Another option is to take away all educational choices, including charter schools, vouchers, tax-credit scholarships, and education savings accounts, and simply force every child to attend a neighborhood school in their ZIP Code-assigned area. After all, research shows that neighborhoods are integrating, so a public school-only system would, therefore, better integrate schools, right?

Not exactly.

Our recent study, The Integration Anomaly, shows that during the era of forced integration, parents who could afford to move (read: affluent white parents like the ones in Norman’s neighborhood) simply picked up and went to the suburbs, where home prices were at a premium. At the same time, locking lower-income black families into ZIP Code-assigned schools kept them concentrated together, often into schools that didn’t fit their children’s needs.

Those struggles should sound familiar because many states without school choice options continue to experience such school-driven family flight to this day. Historically, we know restricting peoples’ freedom to choose only breeds resentment, feelings of injustice, and, in the case of education especially, cries for reform.

 

3. Create a universal system of educational choice.

The final option for systematically preventing white parents from self-segregating, as Norman argues they’re already doing, is more expansive school choice. That means all public education funding follows children to the schools or other learning environments their parents choose for them. No more locking kids in or out of schools of any sector. If Norman’s school truly is a destination school for parents who share her values, school choice will allow them to flock there. (Remember, we’re operating within a hypothetical for this post, but in reality, many more families desire the same cultural diversity Norman wants for her children than she gives credit.)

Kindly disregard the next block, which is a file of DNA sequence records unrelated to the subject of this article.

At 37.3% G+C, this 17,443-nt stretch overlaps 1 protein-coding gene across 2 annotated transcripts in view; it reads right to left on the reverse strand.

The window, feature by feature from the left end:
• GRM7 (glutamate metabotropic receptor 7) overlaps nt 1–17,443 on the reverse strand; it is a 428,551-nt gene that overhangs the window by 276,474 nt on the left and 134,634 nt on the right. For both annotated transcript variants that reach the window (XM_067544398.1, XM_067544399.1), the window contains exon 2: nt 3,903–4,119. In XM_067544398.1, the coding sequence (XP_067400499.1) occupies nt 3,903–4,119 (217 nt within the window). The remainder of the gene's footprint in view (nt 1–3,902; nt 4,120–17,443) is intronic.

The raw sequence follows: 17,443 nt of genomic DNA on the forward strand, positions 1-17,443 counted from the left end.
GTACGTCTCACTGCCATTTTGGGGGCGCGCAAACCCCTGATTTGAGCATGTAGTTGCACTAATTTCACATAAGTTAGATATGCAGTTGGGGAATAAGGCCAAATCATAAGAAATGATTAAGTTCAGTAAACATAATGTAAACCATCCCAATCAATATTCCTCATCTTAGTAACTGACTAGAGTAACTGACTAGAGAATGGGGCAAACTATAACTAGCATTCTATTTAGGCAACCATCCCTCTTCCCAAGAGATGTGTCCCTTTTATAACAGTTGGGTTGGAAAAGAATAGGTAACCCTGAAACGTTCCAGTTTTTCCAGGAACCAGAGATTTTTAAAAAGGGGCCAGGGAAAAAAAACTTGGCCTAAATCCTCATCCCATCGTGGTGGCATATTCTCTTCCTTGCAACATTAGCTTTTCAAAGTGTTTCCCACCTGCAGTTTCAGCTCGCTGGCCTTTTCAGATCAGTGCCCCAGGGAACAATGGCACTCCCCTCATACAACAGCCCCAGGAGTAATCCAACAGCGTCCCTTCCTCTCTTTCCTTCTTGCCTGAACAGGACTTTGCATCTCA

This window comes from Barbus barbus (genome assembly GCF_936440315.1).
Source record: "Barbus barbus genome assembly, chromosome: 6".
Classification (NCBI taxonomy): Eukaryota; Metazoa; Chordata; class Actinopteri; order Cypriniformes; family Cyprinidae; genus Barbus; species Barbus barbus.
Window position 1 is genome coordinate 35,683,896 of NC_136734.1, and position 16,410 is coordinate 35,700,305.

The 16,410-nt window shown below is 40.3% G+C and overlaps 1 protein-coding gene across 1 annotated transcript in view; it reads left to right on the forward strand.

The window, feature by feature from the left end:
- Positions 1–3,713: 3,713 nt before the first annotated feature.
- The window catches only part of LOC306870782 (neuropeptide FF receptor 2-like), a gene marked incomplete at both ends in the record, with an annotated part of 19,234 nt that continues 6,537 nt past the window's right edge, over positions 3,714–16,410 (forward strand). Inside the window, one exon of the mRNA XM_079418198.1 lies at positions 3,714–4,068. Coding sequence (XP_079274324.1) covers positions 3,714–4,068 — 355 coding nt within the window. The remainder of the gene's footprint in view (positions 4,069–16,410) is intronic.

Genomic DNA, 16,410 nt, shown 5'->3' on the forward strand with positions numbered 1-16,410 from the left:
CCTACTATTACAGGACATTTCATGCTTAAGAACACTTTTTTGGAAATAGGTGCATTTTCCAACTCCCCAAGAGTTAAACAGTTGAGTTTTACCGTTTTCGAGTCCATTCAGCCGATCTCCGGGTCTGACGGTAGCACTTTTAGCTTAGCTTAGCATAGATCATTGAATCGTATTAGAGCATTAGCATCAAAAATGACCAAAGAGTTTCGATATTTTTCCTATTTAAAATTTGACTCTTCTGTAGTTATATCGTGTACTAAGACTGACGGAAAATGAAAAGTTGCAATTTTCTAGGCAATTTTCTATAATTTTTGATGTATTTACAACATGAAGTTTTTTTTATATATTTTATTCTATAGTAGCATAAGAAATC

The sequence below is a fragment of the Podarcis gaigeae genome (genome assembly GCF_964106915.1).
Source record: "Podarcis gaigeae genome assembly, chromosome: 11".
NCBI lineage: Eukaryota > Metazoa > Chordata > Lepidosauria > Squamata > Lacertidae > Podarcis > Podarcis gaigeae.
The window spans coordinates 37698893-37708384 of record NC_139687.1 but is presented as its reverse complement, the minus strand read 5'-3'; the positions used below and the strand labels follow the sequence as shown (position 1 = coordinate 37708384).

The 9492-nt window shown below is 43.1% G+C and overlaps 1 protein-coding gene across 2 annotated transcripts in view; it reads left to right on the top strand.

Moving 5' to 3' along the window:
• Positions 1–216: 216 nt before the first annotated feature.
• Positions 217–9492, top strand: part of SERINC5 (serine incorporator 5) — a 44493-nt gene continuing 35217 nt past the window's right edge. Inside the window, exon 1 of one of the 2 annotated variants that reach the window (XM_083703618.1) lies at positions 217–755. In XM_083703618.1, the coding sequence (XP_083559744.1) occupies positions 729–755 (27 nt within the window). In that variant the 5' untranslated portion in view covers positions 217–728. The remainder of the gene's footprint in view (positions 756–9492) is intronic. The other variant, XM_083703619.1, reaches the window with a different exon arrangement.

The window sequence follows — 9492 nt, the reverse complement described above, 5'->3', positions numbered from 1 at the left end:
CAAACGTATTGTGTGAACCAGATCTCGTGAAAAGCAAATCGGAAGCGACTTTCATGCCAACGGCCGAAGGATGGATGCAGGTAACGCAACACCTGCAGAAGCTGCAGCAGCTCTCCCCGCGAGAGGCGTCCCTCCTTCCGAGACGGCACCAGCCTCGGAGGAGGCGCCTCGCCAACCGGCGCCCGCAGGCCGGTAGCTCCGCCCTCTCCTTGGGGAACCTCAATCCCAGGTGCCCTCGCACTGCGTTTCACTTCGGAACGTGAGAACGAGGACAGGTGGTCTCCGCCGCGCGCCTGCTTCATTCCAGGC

More to Norman’s original point, this strategy would prevent most white families who want to self-segregate from doing so. How? By giving families of color, who might feel stuck in certain schools because of our current system, the freedom and the means to access the same educational options to which white families would have fled, whether that’s in private schools or wealthy suburban public schools.

Will this solution be a perfect magic bullet? Of course not. Nothing is. But this system is more likely to minimize segregation on a wide scale than the other two strategies above, and evidence supports it. Seven of the eight empirical studies that examine the effects of school choice programs on segregation find the programs indeed improve integration in schools.

From Norman’s post and interview, it’s clear she’s taken flak from other parents in her neighborhood who happen to disagree with her choice of schools. Parenting in an era where everybody has an opinion and isn’t afraid to state it can be tough. But that doesn’t justify her claims. If the families she accuses have chosen to raise children in a culturally diverse area, it likely follows that they also value diversity in the classroom. The truth is the reasons families make the educational choices they do are probably much more complex than Norman is willing to admit.